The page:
2017-04-09 / Insight

Judge Justus Scott handles county’s abuse, neglect cases

810-452-2616 • pfoley@mihomepaper.com

Judge Justus Scott is the last stop for families involved in child abuse and neglect. 
Photo by Phil Foley Judge Justus Scott is the last stop for families involved in child abuse and neglect. Photo by Phil Foley LAPEER — For the past 17 years, Judge Justus Scott has seen the worst of the worst when it comes to child abuse and neglect cases.

As the county’s sole family court judge, he handles all the abuse and neglect cases as well as all of the county’s criminal juvenile justice cases.

Scott came to Lapeer County as a young assistant prosecutor in 1979 and over the past four decades he’s seen a shift from child abuse and neglect cases as a result of people who didn’t know what they were doing to cases as a result of people whose lives have been consumed by drugs.

And while child abuse and neglect cases consume about 60 percent of his time on the bench, the number of cases is actually fairly low.

Last year Scott handled 155 juvenile cases that ranged from truancy and youngsters who refused to obey their parents to more serious things like burglary and assault. He also handled 31 abuse and neglect cases, about half of which ended with the termination of parental rights.

Lori Curtiss, the Probate/ Family Court Administrator, noted Shiawassee County had 45 child abuse and neglect cases last year and Van Buren County has 89. Both counties are similar in population to Lapeer County.

“We are fortunate,” Scott said. “Our DHS (Lapeer County Dept. of Human Services) does a great job of intervention.” He noted that unlike some urban counties, “They’re not completely overwhelmed.”

Still, he said, the abuse and neglect cases that do come before him typically offer a mix of mental health and substance abuse issues that are difficult to deal with.

Just last week, he said, he had a mother brought in who’d been found in her car, crashed in a ditch, with her kids in the back seat and a blood alcohol content (BAC) of 0.3. That’s close to the fatal BAC.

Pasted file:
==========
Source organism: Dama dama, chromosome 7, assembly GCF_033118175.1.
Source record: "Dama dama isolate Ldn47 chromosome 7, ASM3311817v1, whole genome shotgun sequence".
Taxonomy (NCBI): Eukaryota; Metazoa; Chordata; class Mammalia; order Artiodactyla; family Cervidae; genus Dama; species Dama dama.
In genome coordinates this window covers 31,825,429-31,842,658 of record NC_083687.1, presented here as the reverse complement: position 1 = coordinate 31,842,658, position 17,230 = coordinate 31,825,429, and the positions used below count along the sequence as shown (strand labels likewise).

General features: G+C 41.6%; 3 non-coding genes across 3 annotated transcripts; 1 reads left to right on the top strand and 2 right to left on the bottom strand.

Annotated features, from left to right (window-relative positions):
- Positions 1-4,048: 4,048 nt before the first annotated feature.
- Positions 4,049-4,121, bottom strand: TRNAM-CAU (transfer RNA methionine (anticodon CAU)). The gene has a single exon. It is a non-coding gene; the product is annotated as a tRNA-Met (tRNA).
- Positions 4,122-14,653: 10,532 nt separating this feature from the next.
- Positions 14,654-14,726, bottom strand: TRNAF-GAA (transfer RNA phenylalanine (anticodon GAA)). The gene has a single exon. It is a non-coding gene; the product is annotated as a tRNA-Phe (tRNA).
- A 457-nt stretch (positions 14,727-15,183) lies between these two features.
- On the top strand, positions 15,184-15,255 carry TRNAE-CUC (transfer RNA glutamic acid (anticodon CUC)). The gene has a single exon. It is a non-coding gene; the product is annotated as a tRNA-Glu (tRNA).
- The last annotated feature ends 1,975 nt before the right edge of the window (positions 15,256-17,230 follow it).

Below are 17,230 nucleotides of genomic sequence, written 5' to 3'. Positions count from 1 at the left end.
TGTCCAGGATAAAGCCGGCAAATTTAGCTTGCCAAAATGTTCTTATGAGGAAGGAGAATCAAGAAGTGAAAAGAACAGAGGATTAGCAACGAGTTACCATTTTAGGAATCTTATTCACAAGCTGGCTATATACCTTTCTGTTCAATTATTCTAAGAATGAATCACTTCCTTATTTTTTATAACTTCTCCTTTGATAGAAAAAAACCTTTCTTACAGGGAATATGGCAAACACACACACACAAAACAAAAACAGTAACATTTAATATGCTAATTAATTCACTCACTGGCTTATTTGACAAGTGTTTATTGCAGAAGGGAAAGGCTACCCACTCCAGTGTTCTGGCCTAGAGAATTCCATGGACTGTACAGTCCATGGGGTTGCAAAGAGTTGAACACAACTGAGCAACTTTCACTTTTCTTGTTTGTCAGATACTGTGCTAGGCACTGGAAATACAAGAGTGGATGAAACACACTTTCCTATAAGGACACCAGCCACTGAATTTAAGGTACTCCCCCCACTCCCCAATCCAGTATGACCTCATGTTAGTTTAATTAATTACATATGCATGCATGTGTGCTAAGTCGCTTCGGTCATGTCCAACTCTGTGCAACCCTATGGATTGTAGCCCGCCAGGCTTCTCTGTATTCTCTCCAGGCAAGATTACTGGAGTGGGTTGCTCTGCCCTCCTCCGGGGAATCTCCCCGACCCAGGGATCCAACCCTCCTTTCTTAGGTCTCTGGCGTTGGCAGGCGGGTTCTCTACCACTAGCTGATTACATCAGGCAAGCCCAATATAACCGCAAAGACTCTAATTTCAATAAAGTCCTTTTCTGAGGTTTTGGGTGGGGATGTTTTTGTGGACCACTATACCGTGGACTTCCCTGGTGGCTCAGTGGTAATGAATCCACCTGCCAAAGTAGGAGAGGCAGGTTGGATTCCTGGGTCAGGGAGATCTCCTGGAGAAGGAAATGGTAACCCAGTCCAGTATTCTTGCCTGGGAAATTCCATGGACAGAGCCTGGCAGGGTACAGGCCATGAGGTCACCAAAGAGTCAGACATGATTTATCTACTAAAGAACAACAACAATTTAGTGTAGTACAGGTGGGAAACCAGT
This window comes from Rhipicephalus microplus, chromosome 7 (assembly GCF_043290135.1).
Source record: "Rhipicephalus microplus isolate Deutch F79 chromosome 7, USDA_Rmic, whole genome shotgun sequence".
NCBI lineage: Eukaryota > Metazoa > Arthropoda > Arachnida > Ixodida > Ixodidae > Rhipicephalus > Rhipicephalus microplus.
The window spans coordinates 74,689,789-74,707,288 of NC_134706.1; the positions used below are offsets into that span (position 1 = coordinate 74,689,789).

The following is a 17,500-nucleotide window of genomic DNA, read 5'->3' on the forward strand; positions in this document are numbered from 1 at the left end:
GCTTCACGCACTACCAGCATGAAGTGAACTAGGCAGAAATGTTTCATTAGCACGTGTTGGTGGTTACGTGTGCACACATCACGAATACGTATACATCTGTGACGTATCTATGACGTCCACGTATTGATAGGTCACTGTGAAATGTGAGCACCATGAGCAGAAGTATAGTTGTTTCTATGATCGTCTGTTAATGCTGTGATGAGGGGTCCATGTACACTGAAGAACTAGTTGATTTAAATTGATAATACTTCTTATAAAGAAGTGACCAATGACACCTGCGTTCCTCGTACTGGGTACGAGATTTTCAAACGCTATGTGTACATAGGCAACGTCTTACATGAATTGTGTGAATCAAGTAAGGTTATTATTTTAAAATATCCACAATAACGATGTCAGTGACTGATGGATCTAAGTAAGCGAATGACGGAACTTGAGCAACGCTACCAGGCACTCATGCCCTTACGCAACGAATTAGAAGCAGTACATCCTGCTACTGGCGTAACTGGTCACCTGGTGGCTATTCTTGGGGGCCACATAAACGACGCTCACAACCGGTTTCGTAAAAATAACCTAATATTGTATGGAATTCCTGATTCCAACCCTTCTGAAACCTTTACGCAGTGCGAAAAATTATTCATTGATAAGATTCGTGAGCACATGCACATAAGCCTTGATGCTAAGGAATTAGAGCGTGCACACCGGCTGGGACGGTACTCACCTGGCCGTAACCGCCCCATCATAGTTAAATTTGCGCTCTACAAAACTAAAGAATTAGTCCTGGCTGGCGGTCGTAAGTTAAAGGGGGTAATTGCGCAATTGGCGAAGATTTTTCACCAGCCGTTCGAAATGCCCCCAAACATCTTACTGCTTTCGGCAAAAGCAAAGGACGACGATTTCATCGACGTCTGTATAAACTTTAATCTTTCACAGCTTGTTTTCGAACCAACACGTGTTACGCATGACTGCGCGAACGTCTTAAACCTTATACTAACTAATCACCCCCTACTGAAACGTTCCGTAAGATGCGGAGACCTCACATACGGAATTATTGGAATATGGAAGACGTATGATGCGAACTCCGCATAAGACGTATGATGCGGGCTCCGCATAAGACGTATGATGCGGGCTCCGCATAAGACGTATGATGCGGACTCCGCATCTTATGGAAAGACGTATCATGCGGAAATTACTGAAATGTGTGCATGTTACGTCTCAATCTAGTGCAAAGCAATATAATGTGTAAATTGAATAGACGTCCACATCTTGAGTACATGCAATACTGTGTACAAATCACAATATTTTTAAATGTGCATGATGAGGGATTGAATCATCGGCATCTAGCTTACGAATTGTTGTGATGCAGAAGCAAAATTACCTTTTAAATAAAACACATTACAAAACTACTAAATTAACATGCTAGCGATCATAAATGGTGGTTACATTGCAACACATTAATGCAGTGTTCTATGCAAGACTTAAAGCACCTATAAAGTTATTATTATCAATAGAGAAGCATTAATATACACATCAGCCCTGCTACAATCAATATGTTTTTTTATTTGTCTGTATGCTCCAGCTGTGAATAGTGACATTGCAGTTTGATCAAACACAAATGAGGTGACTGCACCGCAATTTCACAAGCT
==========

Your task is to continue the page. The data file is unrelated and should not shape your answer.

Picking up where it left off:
Scott is shocked by how many parents faced with the loss of their children don’t show up for court-ordered rehab and don’t come back to court.

Removing a child from a home is something Scott doesn’t take lightly. He said DHS “has been working with these families, sometimes for years,” before a case comes before him.

“What people do to themselves, what they do out of lack of concern for their children,” he said, “wears you down emotionally.”

Scott said removing a child from a home is “the worst thing we do,” but he added sometimes “adopting a child is the best thing we can do.”

He said it’s a highly structured process. Each case has to be reviewed every 91 days to see if there has been progress and the state expects a resolution within 364 days from the initial ruling.

The theory behind that, he said, is that “a child has a right to a sense of permanency.”

Before a child is taken from a family, Scott has to determine if it’s contrary to the welfare of the child to remain in the home and that reasonable progress is not being made.

He said the law requires placing children who’ve been removed from homes with relatives whenever possible. “A consistent environment is the key,” Curtiss said, “but it’s not always an easy path.”

In the past eight years, Scott said he’s seen heroin play a growing role in the cases that come before him. “The saddest thing I see is a parent who chooses drugs over their child.”

He said a solution to the opioid crisis would go a “long way” to resolving the problems he sees in his court.

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